- Gwern. Besides 100 small projects, he has made himself the authority on brain training, darknet markets, clever anime criticism, and more recently behavioural genetics.
- David Pearce is about as influential as any freelance philosopher can be. Along with the similarly distinguished researcher Brian Tomasik, his huge collection of sites on utilitarianism, transhumanism, fundamental ontology, nootropics and psychoactives, animal rights, etc, has inspired a whole community of well-funded independent scholars. (NB: Note Pearce's unrepeatable trick of registering dozens of common vaguely related domain names; a spiderweb.)
There is of course historical interest in seeing what pundits were saying at a given point in the early 21st century. The philosopher Robert Paul Wolff's site is a nice example of the dual nature of a blog: it contains his daily record of American political news and his vast, life-distilling tutorials on the great German philosophers. (Inbetween the two are his recollections of taking tea with Bertrand Russell and dancing with a Pulitzer Prize winner's wife.)
This dear man makes me reconsider my strict division: leave both in, let a blog be high and low, short and long. Just as long as you do big stuff if you can.
- Andrew Gelman's blog manages the contradictions effortlessly. He reacts to hundreds of new papers a year, but posts on a 9-month lag after writing. This allows him to uncouple from the reactive journalistic stuff, and lets us see if his take holds up. I have learned so much from it, and indeed it is an accumulating, long-term project: it documents his shift towards understanding the deep problems in large parts of academic science.
- Cosma Shalizi's notebooks + book reviews + one-offs.
- Nassim Taleb has for 15 years maintained a single page(!) with 160 entries all loosely tied to the idea of 'opacity' or systemically unobservable factors in all kinds of domains.
- Bill Christensen's collection of 3,200 ideas, indexed by the first time a science fiction writer had them, and when they were realised in real life. Also an exhausting feed of all highbrow discussion of the ideas or sci-fi itself.
- Peter Gibson has been building a database of Philosophical Ideas, 20000 so far, where he tries to tag high-level premises and so allow basic cross-referencing and comparison of philosophers. I don't think this site is a good way to learn philosophy or the history of philosophy, but as a tool for generating surprising ideas...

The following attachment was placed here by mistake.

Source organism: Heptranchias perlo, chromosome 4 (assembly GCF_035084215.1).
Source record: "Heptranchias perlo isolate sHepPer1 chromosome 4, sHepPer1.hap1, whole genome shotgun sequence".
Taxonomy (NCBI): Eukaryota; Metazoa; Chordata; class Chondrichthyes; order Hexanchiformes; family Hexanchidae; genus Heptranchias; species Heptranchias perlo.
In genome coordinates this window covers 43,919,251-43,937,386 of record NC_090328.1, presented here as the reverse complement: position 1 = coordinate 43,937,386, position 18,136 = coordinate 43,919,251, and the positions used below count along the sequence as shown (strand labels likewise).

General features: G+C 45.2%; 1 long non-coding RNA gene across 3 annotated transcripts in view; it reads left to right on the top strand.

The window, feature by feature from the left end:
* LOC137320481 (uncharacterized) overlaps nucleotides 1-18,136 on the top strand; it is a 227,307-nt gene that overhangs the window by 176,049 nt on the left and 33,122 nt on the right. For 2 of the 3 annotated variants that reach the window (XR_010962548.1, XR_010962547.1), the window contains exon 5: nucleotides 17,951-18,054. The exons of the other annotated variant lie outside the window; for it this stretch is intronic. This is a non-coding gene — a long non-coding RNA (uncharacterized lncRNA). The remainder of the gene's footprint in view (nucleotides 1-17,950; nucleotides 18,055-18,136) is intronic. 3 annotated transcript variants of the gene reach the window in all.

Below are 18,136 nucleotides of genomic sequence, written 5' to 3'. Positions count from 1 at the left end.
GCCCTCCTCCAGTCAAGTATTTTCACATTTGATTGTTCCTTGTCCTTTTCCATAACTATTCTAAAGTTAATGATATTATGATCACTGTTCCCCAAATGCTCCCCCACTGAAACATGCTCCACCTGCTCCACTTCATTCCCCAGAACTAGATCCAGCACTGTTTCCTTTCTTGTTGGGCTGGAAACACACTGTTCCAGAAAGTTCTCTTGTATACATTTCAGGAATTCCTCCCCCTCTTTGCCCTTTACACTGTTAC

- Bill Beaty is a very clear example of how odd and wonderful you can become if you spend decades tooling around on your own.
- TVTropes is not an auteur product like the others, but its scope and sheer depth represents far more than a lifetime of work. It's one of the most successful pieces of collaborative long content. It will live.
Independent and academic scholarship
I haven’t said anything about where to do this work. (In what institution.)
A lot of the sites I list in the accordion above are by part-time autodidacts, or retired scholars. I suppose this is because the incentives in academia are so often towards either small publons or giant monographs, each of which are set in stone once done. (Unless they are grossly flawed enough to trigger academia’s slow, dumb immune system.) (Or my search process is biased towards lone wolves.)
But the average academic work is more lasting than the average internet work. But it isn’t only durability we’re after. But it’s also more rigorous than the average internet work.
Robin Hanson has spotted a trend among independent scholars, a systematic bias against rigour, and so against durability.
over time amateurs blow their lead by focusing less and relying on easier, more direct methods. They rely more on informal conversation as analysis method, they prefer personal connections over open competitions in choosing people, and they rely more on a perceived consensus among a smaller group of fellow enthusiasts. As a result, their contributions just don’t appeal as widely or as long.
Take Hanson himself: he has about 100 academic publications, two big books, and something like 3000 blog posts. Which will be his biggest contribution in the end?
Maybe tenured academics are the people best placed to do long content: lots of time, lots of connections, some pressure towards rigour and communicability. But you should be able to do it outside uni, if you’re wary.
Think tanks are the usual way to be a full-time intellectual outside academia. But there are innovations that could enable group reinforcement and dialectic on a wider scale, for the many great part-timers: Researchers.one is the fullest version so far. Also The Winnower; The II. Preprint servers and post-publication review.
- Long content is really uncommon. Even great internet writing with a view to the long term (e.g. Eliezer Yudkowsky’s sustained braindump of 2007 to 2009) is never updated, when its problems are found at all. This should worry us, since it implies it’s hard to do. Maybe few people have stable enough goals and interests to do this, or just enough time.
- The situation may be even worse in open source software, with projects overwhelmingly dead by 6 months old.
- Basbøll, ‘What is blogging?’
- Gwern, ‘Long Content’
- Stock and flow (2010)
- This has something to do with Digital gardens, but those are just an intermediate public phase between raw notes and final essays. Alive though.
- Link rot
- By analogy, a good example of "High scale, low durability" are the incredible temporary buildings made for World's Fair expos.
- Which makes Insta and Tiktok 'picoblogs'.
20 hours at the weekend, 50 weeks a year, for 60 years = 60,000 hours. Probably quarter this for most people, owing to family commitments, senescence, value drift, illness, akrasia. So only 2 or 3 astonishing, unbelievable monuments to human wonder.
For most people this is only sustainable for things you love doing, if then. But there are plenty of those.
Tags: longtermism, self-representation, writing, lists